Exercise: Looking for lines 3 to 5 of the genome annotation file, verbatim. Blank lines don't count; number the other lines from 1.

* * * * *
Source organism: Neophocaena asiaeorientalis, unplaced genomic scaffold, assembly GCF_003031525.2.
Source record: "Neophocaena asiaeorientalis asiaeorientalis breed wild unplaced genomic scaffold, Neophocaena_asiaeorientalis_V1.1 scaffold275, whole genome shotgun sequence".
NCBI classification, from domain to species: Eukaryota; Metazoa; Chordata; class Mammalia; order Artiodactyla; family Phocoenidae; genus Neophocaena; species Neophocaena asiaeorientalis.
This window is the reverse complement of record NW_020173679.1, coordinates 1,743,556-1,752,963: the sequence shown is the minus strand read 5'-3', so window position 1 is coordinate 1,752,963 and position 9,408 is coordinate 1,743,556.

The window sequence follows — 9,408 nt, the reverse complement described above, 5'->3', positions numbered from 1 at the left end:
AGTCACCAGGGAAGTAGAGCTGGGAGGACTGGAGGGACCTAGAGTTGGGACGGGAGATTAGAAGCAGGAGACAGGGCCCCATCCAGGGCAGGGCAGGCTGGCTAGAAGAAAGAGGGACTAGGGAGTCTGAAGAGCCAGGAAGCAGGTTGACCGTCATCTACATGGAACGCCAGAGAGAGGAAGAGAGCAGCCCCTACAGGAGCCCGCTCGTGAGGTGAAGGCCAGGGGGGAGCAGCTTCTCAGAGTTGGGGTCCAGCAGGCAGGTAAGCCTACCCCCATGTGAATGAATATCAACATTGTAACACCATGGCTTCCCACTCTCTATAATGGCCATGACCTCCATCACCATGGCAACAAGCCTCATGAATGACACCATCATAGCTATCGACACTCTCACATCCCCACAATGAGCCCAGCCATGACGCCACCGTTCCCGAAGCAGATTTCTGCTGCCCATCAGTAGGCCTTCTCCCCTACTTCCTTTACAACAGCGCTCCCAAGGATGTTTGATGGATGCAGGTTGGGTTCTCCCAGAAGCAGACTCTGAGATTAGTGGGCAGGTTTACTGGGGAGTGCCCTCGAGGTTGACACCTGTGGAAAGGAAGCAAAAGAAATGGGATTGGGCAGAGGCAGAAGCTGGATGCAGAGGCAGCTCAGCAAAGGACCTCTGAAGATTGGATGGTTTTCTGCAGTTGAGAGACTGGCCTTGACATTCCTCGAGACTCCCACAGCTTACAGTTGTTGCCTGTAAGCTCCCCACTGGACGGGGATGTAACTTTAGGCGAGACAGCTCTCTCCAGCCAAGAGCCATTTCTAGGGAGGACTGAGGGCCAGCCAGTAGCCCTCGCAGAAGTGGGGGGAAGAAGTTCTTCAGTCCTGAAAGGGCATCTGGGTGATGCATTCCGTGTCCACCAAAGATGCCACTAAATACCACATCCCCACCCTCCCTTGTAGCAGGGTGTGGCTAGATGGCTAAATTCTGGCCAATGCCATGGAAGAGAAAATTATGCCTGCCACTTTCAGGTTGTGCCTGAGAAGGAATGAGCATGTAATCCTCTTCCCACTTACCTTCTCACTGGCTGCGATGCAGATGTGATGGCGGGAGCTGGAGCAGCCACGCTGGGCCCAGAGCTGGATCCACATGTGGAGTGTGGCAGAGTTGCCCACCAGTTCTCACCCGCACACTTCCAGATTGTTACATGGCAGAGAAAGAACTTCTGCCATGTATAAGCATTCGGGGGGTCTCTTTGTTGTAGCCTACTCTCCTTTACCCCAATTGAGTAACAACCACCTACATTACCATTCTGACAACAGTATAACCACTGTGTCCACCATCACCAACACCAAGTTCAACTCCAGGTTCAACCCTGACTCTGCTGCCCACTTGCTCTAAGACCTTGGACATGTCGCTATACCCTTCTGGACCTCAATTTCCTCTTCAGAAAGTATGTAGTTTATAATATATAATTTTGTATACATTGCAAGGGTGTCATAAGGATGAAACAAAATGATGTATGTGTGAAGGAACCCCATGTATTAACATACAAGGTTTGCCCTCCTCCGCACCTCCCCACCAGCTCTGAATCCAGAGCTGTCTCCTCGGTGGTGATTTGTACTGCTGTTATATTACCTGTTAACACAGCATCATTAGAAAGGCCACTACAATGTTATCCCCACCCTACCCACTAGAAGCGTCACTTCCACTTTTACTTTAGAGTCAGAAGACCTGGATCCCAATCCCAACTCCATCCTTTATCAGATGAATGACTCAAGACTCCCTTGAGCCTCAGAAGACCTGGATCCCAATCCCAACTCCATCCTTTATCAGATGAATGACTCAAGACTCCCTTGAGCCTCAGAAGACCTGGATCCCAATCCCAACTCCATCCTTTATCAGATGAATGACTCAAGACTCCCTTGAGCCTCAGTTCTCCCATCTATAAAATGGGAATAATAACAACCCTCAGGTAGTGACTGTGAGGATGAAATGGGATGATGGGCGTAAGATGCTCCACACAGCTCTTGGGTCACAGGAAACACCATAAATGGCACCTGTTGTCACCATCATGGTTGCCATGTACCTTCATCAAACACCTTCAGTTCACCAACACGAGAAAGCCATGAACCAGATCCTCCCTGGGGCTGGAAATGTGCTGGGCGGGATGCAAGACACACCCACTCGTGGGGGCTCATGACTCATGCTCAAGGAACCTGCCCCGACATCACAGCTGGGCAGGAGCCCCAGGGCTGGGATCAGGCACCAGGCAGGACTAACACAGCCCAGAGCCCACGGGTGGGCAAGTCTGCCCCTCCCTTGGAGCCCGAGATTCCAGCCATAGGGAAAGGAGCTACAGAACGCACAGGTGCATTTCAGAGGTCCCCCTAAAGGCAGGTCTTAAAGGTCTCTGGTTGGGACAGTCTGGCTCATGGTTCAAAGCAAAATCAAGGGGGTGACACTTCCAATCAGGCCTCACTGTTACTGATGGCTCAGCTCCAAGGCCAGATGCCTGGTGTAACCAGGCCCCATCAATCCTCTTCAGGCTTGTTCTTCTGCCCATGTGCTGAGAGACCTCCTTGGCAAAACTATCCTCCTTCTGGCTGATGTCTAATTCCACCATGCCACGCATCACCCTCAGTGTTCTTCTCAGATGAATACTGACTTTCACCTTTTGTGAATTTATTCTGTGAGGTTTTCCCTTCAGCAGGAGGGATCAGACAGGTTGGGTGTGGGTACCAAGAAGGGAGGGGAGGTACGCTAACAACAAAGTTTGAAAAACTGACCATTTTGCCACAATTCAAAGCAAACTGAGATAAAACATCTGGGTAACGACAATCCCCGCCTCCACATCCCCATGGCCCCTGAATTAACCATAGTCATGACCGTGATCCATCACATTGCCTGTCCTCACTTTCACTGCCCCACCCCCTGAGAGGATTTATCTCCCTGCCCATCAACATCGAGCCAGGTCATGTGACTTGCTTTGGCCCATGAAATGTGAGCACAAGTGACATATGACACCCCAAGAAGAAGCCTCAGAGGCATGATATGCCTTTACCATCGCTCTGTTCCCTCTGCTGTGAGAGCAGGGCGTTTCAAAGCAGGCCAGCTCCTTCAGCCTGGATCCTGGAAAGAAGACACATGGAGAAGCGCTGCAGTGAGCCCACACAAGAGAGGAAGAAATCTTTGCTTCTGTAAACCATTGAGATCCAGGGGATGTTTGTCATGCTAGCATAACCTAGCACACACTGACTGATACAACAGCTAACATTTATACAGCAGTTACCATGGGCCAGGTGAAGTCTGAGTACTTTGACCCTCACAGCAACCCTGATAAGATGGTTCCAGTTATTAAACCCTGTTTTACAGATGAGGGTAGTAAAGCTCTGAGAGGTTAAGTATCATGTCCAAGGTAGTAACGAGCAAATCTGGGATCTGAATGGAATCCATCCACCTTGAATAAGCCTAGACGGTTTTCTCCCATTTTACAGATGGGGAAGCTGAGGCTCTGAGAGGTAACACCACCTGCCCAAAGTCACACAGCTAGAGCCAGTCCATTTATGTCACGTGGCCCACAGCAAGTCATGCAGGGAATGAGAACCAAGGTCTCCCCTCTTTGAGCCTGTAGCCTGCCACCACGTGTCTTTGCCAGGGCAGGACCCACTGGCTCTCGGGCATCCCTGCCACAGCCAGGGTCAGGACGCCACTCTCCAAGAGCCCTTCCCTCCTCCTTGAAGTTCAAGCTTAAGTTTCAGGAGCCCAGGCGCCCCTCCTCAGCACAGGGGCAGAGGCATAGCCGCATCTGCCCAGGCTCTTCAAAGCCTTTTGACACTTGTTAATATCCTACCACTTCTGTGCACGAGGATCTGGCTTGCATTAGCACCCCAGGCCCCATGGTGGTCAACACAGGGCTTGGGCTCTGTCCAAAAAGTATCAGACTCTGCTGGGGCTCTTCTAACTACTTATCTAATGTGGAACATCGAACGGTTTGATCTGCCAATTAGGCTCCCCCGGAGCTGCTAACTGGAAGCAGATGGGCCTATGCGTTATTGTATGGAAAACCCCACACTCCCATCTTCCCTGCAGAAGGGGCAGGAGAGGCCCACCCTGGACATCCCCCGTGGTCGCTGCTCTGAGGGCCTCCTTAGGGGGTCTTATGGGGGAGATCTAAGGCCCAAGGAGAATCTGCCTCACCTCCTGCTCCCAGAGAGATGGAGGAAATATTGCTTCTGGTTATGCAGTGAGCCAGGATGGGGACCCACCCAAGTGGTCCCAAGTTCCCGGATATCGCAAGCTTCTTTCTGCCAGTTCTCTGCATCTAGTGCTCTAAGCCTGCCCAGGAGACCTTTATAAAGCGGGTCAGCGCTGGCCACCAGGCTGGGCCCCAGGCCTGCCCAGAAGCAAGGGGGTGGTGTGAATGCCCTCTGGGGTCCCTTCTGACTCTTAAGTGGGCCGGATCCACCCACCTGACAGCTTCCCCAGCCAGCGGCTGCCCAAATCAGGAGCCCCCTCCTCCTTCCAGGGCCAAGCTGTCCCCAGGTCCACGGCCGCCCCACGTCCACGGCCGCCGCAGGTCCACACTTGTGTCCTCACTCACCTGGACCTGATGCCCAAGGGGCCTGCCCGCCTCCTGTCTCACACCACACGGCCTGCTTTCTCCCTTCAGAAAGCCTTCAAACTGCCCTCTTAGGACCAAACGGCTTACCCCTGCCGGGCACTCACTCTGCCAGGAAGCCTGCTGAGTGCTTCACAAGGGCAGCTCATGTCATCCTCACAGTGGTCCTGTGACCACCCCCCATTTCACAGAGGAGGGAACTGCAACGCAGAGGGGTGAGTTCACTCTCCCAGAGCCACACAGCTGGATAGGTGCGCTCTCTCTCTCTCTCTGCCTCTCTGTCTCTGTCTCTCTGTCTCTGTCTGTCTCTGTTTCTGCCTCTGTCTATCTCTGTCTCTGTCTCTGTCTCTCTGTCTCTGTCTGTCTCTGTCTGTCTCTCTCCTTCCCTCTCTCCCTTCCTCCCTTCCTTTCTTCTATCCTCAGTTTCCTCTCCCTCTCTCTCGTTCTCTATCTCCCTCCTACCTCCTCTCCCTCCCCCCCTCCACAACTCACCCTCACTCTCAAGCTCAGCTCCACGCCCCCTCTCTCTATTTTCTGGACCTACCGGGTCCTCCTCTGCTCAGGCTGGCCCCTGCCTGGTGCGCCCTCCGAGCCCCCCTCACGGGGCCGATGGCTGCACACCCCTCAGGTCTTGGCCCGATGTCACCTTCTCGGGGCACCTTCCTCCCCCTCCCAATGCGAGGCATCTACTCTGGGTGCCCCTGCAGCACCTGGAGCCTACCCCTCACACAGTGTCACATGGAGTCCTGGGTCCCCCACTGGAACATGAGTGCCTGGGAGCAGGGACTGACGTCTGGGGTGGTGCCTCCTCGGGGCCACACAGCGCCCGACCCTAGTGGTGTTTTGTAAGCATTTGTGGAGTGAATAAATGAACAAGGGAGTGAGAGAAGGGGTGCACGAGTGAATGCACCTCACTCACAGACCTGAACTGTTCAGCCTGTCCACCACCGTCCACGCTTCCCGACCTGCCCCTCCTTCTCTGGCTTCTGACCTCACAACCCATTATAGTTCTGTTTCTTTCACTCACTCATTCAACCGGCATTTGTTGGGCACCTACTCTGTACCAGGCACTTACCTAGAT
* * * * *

NCBI classification, from domain to species: Eukaryota; Metazoa; Chordata; class Mammalia; order Artiodactyla; family Phocoenidae; genus Neophocaena; species Neophocaena asiaeorientalis.
This window is the reverse complement of record NW_020173679.1, coordinates 1,743,556-1,752,963: the sequence shown is the minus strand read 5'-3', so window position 1 is coordinate 1,752,963 and position 9,408 is coordinate 1,743,556.

The window sequence follows — 9,408 nt, the reverse complement described above, 5'->3', positions numbered from 1 at the left end: